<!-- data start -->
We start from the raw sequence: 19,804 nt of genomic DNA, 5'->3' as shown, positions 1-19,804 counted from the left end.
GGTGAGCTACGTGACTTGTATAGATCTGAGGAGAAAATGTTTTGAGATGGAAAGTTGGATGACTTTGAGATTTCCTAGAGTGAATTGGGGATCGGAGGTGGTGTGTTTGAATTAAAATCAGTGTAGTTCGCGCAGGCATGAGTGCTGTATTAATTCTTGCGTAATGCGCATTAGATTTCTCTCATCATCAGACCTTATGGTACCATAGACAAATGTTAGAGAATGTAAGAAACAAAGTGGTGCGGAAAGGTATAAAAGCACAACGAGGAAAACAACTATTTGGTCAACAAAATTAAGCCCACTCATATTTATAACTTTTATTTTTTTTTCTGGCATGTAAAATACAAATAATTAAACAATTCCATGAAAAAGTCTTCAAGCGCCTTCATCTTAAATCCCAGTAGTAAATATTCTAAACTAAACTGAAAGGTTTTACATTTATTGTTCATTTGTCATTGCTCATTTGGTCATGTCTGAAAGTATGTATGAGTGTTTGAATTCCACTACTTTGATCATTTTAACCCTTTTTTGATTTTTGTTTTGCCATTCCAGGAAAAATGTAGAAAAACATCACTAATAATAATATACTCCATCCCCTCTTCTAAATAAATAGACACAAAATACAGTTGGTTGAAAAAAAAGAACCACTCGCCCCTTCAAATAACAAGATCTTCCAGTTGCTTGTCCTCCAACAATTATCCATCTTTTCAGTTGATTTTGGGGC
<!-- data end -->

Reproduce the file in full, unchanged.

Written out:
We start from the raw sequence: 19,804 nt of genomic DNA, 5'->3' as shown, positions 1-19,804 counted from the left end.
GGTGAGCTACGTGACTTGTATAGATCTGAGGAGAAAATGTTTTGAGATGGAAAGTTGGATGACTTTGAGATTTCCTAGAGTGAATTGGGGATCGGAGGTGGTGTGTTTGAATTAAAATCAGTGTAGTTCGCGCAGGCATGAGTGCTGTATTAATTCTTGCGTAATGCGCATTAGATTTCTCTCATCATCAGACCTTATGGTACCATAGACAAATGTTAGAGAATGTAAGAAACAAAGTGGTGCGGAAAGGTATAAAAGCACAACGAGGAAAACAACTATTTGGTCAACAAAATTAAGCCCACTCATATTTATAACTTTTATTTTTTTTTCTGGCATGTAAAATACAAATAATTAAACAATTCCATGAAAAAGTCTTCAAGCGCCTTCATCTTAAATCCCAGTAGTAAATATTCTAAACTAAACTGAAAGGTTTTACATTTATTGTTCATTTGTCATTGCTCATTTGGTCATGTCTGAAAGTATGTATGAGTGTTTGAATTCCACTACTTTGATCATTTTAACCCTTTTTTGATTTTTGTTTTGCCATTCCAGGAAAAATGTAGAAAAACATCACTAATAATAATATACTCCATCCCCTCTTCTAAATAAATAGACACAAAATACAGTTGGTTGAAAAAAAAGAACCACTCGCCCCTTCAAATAACAAGATCTTCCAGTTGCTTGTCCTCCAACAATTATCCATCTTTTCAGTTGATTTTGGGGC